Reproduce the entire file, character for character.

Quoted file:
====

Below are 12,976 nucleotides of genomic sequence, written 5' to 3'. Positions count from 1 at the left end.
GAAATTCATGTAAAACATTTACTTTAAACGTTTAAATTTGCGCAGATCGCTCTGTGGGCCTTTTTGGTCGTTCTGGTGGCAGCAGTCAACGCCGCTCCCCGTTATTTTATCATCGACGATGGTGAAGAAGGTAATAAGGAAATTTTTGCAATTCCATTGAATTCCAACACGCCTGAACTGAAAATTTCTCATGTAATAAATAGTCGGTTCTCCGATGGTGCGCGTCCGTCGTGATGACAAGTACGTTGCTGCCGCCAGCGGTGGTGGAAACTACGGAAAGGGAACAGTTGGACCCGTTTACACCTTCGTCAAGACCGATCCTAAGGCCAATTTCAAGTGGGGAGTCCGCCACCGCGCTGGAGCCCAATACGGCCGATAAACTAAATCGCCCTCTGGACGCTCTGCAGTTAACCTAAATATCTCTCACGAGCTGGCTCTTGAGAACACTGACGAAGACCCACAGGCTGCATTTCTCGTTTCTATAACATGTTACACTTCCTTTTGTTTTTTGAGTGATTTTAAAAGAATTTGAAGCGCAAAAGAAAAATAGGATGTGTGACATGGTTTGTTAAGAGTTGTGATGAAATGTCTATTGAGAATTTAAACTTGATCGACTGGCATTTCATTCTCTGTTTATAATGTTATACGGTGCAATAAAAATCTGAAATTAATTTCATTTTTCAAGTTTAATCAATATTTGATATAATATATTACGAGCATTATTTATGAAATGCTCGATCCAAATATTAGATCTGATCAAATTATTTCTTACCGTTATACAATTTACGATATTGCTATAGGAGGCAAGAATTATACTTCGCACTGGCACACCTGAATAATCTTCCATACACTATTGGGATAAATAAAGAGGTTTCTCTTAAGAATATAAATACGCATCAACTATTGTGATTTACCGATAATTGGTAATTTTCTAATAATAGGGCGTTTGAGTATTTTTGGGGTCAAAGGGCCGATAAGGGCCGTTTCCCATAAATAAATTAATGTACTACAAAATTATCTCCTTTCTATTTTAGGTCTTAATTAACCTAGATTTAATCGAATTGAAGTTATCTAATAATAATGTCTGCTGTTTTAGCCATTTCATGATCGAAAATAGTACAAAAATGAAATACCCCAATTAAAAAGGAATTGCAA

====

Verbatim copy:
Below are 12,976 nucleotides of genomic sequence, written 5' to 3'. Positions count from 1 at the left end.
GAAATTCATGTAAAACATTTACTTTAAACGTTTAAATTTGCGCAGATCGCTCTGTGGGCCTTTTTGGTCGTTCTGGTGGCAGCAGTCAACGCCGCTCCCCGTTATTTTATCATCGACGATGGTGAAGAAGGTAATAAGGAAATTTTTGCAATTCCATTGAATTCCAACACGCCTGAACTGAAAATTTCTCATGTAATAAATAGTCGGTTCTCCGATGGTGCGCGTCCGTCGTGATGACAAGTACGTTGCTGCCGCCAGCGGTGGTGGAAACTACGGAAAGGGAACAGTTGGACCCGTTTACACCTTCGTCAAGACCGATCCTAAGGCCAATTTCAAGTGGGGAGTCCGCCACCGCGCTGGAGCCCAATACGGCCGATAAACTAAATCGCCCTCTGGACGCTCTGCAGTTAACCTAAATATCTCTCACGAGCTGGCTCTTGAGAACACTGACGAAGACCCACAGGCTGCATTTCTCGTTTCTATAACATGTTACACTTCCTTTTGTTTTTTGAGTGATTTTAAAAGAATTTGAAGCGCAAAAGAAAAATAGGATGTGTGACATGGTTTGTTAAGAGTTGTGATGAAATGTCTATTGAGAATTTAAACTTGATCGACTGGCATTTCATTCTCTGTTTATAATGTTATACGGTGCAATAAAAATCTGAAATTAATTTCATTTTTCAAGTTTAATCAATATTTGATATAATATATTACGAGCATTATTTATGAAATGCTCGATCCAAATATTAGATCTGATCAAATTATTTCTTACCGTTATACAATTTACGATATTGCTATAGGAGGCAAGAATTATACTTCGCACTGGCACACCTGAATAATCTTCCATACACTATTGGGATAAATAAAGAGGTTTCTCTTAAGAATATAAATACGCATCAACTATTGTGATTTACCGATAATTGGTAATTTTCTAATAATAGGGCGTTTGAGTATTTTTGGGGTCAAAGGGCCGATAAGGGCCGTTTCCCATAAATAAATTAATGTACTACAAAATTATCTCCTTTCTATTTTAGGTCTTAATTAACCTAGATTTAATCGAATTGAAGTTATCTAATAATAATGTCTGCTGTTTTAGCCATTTCATGATCGAAAATAGTACAAAAATGAAATACCCCAATTAAAAAGGAATTGCAA